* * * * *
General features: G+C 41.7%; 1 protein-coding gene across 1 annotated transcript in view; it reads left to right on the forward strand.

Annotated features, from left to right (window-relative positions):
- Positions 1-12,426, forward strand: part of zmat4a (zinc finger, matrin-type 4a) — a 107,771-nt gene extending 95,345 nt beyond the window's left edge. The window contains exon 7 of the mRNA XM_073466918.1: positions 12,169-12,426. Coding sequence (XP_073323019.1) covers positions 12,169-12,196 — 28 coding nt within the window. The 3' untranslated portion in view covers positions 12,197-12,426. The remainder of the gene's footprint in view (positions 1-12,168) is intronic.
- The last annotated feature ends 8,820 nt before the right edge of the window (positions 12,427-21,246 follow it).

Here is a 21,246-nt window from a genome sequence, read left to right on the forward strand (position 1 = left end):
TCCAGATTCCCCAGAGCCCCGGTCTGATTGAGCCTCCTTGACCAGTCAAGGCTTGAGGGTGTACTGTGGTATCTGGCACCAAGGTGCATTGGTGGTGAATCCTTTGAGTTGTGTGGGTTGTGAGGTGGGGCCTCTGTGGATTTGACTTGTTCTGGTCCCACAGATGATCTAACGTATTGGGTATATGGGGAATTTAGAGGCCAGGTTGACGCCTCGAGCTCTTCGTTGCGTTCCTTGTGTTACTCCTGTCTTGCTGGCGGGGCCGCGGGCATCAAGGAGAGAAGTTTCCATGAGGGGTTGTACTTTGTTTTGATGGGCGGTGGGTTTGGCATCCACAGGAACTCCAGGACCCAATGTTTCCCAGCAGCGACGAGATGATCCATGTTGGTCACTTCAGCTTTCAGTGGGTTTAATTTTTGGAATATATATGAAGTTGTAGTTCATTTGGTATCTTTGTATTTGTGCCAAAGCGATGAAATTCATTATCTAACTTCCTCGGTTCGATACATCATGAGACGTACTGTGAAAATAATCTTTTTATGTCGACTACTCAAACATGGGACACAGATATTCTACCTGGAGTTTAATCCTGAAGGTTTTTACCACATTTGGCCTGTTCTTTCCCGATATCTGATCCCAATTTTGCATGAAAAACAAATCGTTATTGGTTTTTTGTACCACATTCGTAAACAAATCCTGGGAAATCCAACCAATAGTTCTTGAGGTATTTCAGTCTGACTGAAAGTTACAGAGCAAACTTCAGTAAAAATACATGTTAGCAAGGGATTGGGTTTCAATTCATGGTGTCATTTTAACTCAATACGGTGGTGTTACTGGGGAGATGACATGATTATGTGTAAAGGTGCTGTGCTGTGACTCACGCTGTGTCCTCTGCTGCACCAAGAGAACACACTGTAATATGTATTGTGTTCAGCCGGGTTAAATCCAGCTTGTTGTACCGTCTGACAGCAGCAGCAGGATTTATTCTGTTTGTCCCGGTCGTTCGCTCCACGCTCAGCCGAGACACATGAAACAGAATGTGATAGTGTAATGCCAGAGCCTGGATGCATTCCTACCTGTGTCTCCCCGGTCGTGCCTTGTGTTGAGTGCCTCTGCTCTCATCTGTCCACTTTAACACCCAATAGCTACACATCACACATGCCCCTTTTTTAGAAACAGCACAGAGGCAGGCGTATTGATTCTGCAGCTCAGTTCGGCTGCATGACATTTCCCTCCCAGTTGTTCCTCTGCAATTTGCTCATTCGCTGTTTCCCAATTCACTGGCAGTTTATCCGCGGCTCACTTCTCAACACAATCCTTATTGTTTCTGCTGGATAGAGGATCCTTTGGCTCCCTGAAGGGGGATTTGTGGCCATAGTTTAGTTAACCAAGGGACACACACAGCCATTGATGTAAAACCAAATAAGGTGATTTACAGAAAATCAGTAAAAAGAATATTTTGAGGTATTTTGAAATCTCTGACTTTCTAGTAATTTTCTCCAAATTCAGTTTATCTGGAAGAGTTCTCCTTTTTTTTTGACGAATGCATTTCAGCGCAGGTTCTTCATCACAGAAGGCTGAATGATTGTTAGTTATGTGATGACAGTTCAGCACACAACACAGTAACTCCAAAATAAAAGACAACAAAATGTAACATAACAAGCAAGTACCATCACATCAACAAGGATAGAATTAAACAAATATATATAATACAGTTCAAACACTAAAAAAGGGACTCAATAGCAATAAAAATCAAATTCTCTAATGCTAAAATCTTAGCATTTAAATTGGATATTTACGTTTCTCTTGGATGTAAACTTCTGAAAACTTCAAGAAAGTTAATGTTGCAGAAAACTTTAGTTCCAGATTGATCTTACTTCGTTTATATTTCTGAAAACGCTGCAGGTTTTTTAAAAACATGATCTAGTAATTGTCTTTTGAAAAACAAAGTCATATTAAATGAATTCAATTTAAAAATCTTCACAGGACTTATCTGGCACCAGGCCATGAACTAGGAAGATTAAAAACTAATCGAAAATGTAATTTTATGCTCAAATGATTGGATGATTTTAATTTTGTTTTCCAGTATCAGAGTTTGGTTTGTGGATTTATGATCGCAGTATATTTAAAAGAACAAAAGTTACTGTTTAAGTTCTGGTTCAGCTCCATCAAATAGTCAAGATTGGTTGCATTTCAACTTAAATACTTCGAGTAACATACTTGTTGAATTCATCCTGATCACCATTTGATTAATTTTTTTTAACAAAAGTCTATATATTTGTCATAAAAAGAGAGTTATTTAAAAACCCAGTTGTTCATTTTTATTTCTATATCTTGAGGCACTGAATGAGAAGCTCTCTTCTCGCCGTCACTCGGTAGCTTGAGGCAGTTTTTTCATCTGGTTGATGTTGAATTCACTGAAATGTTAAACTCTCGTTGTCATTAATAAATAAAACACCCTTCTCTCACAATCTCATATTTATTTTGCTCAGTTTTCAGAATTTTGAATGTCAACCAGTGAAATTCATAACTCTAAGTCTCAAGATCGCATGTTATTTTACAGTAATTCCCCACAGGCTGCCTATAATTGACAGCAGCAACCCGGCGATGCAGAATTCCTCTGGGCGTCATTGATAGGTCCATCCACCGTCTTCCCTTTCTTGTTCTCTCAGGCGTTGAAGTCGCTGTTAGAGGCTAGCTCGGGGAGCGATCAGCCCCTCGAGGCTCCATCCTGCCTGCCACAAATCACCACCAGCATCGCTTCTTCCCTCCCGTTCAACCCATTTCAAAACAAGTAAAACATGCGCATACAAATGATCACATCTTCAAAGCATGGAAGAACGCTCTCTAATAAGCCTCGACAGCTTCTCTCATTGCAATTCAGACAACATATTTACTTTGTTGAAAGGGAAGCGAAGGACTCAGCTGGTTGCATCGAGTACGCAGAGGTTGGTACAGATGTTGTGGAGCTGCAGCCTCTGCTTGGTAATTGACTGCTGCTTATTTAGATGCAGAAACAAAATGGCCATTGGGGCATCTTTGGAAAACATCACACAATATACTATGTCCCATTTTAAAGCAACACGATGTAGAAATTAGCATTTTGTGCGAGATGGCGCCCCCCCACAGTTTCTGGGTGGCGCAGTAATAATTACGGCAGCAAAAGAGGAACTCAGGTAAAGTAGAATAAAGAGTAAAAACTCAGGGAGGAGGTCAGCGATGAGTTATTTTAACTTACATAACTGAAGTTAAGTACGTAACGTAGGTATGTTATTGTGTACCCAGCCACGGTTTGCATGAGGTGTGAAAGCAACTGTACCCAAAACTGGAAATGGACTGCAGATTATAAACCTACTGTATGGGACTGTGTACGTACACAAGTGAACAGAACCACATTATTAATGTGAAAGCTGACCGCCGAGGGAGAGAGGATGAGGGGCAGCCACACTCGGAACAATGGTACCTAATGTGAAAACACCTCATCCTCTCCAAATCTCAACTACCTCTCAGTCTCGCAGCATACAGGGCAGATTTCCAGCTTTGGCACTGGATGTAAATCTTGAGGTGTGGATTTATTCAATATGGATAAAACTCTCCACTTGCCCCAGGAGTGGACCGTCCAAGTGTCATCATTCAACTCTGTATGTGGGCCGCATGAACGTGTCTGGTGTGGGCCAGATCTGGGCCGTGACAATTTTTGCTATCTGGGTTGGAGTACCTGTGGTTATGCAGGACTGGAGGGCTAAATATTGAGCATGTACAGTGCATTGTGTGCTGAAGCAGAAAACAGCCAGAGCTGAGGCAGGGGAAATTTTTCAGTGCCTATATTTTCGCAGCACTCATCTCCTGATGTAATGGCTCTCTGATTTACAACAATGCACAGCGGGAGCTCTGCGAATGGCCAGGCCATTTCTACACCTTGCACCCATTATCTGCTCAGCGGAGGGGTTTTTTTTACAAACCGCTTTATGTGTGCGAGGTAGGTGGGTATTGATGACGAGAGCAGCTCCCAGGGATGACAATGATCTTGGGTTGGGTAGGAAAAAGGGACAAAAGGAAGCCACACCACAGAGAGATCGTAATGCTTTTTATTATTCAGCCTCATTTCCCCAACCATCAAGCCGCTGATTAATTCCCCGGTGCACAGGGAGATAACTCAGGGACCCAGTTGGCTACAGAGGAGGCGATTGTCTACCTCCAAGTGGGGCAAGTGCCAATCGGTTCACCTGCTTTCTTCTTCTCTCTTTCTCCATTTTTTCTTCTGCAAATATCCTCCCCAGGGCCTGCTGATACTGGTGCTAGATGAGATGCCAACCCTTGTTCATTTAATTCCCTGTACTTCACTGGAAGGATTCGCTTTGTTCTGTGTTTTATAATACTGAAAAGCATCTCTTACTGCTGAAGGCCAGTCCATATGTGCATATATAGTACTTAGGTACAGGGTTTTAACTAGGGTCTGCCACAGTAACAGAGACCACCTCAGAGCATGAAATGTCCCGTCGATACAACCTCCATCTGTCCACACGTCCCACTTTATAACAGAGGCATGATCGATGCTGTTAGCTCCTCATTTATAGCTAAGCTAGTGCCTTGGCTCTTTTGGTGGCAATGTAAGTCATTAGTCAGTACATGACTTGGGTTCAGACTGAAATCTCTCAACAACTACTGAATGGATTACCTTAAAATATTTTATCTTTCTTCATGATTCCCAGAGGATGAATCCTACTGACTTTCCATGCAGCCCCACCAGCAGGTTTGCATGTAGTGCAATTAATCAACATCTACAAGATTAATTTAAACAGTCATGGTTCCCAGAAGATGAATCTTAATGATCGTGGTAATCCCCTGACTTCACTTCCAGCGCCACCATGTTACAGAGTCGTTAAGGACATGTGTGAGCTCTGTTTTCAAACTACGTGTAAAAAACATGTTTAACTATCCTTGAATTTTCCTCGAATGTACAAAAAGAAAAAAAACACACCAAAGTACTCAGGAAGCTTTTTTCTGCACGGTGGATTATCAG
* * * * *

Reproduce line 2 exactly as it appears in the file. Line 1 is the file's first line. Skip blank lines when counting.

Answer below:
Annotated features, from left to right (window-relative positions):